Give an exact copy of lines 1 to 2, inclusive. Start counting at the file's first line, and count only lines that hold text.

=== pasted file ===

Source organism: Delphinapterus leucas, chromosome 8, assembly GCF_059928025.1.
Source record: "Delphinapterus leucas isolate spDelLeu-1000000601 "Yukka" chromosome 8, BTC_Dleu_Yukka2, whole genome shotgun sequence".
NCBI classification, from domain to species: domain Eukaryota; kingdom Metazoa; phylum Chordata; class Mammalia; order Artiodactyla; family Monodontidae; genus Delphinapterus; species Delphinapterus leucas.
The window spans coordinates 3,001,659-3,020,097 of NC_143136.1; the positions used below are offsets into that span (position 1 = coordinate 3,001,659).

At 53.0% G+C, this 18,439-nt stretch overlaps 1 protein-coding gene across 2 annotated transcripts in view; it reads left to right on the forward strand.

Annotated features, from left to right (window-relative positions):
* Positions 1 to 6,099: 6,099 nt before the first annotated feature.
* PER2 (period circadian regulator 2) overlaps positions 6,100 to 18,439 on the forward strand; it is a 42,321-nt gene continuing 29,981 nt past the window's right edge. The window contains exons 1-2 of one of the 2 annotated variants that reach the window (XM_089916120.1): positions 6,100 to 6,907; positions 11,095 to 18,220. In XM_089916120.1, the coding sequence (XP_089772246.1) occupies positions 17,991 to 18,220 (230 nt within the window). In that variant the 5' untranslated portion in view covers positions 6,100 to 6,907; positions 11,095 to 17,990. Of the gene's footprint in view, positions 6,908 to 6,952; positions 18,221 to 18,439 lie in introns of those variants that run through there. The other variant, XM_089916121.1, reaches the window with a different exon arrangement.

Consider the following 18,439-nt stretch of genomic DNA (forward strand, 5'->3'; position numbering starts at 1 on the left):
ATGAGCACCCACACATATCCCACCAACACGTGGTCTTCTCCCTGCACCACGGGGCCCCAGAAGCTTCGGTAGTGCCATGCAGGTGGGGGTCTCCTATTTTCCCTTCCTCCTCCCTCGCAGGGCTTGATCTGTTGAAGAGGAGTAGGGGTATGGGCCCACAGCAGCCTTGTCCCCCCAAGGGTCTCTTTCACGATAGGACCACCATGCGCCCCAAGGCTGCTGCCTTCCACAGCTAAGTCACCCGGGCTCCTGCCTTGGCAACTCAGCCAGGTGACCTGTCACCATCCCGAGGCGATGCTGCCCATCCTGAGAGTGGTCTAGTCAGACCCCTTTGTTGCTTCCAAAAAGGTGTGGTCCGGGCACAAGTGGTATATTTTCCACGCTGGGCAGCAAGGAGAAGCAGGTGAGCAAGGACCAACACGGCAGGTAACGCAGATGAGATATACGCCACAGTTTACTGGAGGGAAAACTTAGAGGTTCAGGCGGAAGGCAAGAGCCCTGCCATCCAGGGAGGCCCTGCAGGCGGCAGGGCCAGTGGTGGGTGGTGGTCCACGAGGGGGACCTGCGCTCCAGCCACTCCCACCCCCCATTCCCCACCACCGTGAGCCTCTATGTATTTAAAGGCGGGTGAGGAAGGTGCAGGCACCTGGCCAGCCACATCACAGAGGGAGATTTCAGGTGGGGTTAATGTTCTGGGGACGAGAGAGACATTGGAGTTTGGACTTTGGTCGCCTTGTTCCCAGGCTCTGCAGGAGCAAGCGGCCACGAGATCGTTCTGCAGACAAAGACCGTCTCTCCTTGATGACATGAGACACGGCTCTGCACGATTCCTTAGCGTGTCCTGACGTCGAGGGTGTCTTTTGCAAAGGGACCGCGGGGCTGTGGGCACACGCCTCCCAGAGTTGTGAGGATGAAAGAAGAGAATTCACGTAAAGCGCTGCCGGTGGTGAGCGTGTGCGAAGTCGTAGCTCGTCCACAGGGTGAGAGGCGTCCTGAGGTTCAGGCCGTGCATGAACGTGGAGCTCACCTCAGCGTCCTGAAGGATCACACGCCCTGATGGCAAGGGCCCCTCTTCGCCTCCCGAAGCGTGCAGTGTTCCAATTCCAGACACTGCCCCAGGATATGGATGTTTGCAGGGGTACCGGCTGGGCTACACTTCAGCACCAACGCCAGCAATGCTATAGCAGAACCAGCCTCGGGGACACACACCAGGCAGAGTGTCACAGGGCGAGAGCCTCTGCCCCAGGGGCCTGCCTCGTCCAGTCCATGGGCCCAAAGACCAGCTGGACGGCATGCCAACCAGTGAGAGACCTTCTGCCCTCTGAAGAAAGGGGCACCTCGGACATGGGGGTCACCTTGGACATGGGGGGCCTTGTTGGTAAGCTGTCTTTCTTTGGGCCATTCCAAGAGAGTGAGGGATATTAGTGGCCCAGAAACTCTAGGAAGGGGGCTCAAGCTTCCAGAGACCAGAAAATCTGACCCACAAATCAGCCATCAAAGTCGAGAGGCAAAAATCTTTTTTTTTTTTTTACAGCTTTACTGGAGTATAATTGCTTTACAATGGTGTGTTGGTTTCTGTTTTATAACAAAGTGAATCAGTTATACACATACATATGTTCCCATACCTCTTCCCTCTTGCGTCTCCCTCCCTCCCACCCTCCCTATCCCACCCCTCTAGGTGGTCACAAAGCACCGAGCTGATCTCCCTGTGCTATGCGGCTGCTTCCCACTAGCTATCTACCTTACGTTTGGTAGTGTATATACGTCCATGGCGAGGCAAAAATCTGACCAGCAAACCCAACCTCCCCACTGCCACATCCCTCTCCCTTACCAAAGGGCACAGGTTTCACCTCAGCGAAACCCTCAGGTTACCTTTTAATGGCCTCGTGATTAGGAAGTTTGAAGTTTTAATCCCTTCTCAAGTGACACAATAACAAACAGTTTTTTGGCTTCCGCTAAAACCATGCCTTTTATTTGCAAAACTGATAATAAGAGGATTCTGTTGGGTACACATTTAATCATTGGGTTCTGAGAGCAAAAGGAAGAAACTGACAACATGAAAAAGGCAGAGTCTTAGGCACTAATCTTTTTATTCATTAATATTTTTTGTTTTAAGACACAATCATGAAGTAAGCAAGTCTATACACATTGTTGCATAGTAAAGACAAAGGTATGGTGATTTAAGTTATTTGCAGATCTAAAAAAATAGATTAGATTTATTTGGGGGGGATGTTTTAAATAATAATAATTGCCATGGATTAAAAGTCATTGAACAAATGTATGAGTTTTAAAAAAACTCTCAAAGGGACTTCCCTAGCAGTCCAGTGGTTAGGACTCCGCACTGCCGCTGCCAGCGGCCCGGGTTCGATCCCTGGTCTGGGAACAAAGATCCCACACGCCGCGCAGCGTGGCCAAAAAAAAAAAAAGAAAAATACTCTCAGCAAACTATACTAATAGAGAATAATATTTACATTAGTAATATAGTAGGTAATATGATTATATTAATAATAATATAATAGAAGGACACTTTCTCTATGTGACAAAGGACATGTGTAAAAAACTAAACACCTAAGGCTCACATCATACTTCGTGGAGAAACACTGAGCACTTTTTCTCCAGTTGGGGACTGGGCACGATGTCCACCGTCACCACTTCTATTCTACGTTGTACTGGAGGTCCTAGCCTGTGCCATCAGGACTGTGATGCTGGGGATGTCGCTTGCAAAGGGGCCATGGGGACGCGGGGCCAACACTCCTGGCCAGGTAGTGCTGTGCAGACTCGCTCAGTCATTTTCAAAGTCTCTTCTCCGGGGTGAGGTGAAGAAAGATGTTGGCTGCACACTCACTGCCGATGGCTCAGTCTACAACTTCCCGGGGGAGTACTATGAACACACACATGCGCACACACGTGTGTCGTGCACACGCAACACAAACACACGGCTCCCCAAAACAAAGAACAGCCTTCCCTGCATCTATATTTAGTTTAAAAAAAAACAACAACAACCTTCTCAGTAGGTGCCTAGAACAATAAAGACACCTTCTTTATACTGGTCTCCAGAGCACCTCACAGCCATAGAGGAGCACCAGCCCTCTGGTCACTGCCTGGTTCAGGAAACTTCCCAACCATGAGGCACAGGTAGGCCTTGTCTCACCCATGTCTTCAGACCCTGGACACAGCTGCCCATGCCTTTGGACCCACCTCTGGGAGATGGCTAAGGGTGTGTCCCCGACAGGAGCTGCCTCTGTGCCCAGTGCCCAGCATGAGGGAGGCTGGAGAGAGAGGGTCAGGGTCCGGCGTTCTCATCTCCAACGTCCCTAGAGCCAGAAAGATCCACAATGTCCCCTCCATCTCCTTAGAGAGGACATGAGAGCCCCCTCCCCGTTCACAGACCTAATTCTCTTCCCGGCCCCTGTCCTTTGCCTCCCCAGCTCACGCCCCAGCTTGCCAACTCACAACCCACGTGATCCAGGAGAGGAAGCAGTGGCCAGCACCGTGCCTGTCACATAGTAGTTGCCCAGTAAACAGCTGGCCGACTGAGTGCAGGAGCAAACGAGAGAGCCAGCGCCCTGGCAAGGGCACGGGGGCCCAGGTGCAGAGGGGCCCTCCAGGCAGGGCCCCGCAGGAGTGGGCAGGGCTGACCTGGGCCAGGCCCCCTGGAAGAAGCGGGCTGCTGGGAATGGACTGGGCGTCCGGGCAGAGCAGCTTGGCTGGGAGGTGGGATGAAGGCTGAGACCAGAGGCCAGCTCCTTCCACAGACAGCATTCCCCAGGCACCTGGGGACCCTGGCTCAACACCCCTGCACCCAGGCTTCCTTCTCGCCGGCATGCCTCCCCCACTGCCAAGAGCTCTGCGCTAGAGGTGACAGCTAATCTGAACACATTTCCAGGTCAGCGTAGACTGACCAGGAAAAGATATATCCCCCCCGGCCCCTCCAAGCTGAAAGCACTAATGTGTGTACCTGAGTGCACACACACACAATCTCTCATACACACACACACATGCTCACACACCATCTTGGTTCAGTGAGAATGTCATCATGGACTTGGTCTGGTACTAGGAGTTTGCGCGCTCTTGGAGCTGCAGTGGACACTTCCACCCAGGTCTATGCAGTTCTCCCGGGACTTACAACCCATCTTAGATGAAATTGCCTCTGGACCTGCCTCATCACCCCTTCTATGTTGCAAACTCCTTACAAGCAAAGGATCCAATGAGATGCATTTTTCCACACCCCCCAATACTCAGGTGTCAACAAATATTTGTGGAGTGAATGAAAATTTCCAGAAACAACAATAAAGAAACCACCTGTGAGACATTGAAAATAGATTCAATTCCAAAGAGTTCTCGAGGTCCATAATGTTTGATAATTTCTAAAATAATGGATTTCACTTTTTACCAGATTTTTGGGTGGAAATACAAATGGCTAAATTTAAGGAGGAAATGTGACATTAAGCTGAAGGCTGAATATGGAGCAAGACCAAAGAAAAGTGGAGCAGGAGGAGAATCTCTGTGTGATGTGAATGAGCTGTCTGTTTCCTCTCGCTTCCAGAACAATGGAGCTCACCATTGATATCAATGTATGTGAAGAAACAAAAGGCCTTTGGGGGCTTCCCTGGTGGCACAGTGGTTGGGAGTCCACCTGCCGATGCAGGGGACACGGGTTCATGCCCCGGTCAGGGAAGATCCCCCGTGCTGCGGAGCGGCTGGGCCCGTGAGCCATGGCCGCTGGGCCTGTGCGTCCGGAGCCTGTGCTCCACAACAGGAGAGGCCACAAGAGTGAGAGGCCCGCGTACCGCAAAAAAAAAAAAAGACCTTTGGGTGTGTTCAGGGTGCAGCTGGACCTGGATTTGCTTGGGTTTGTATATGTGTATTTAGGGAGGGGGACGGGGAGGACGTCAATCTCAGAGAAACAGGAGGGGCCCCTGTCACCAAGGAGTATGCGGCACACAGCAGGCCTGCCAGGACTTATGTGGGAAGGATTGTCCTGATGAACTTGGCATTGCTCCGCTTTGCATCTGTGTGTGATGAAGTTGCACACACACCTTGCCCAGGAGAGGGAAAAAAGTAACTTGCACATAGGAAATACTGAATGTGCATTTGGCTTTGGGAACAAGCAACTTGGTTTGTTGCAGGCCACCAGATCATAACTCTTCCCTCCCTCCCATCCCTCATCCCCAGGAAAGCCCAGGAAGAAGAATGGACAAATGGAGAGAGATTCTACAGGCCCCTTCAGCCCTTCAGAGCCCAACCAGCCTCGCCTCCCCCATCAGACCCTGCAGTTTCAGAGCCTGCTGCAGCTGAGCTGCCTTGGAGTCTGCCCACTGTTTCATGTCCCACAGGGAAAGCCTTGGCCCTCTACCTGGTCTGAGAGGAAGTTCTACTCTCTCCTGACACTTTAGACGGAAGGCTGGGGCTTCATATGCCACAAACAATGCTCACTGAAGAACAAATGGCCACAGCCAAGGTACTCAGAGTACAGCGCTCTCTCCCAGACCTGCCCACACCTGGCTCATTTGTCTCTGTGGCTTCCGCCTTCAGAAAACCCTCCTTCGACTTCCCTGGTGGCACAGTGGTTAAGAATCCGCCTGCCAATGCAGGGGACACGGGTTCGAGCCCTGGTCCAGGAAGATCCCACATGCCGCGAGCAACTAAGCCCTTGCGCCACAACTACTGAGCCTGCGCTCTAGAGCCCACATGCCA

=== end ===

Source organism: Delphinapterus leucas, chromosome 8, assembly GCF_059928025.1.
Source record: "Delphinapterus leucas isolate spDelLeu-1000000601 "Yukka" chromosome 8, BTC_Dleu_Yukka2, whole genome shotgun sequence".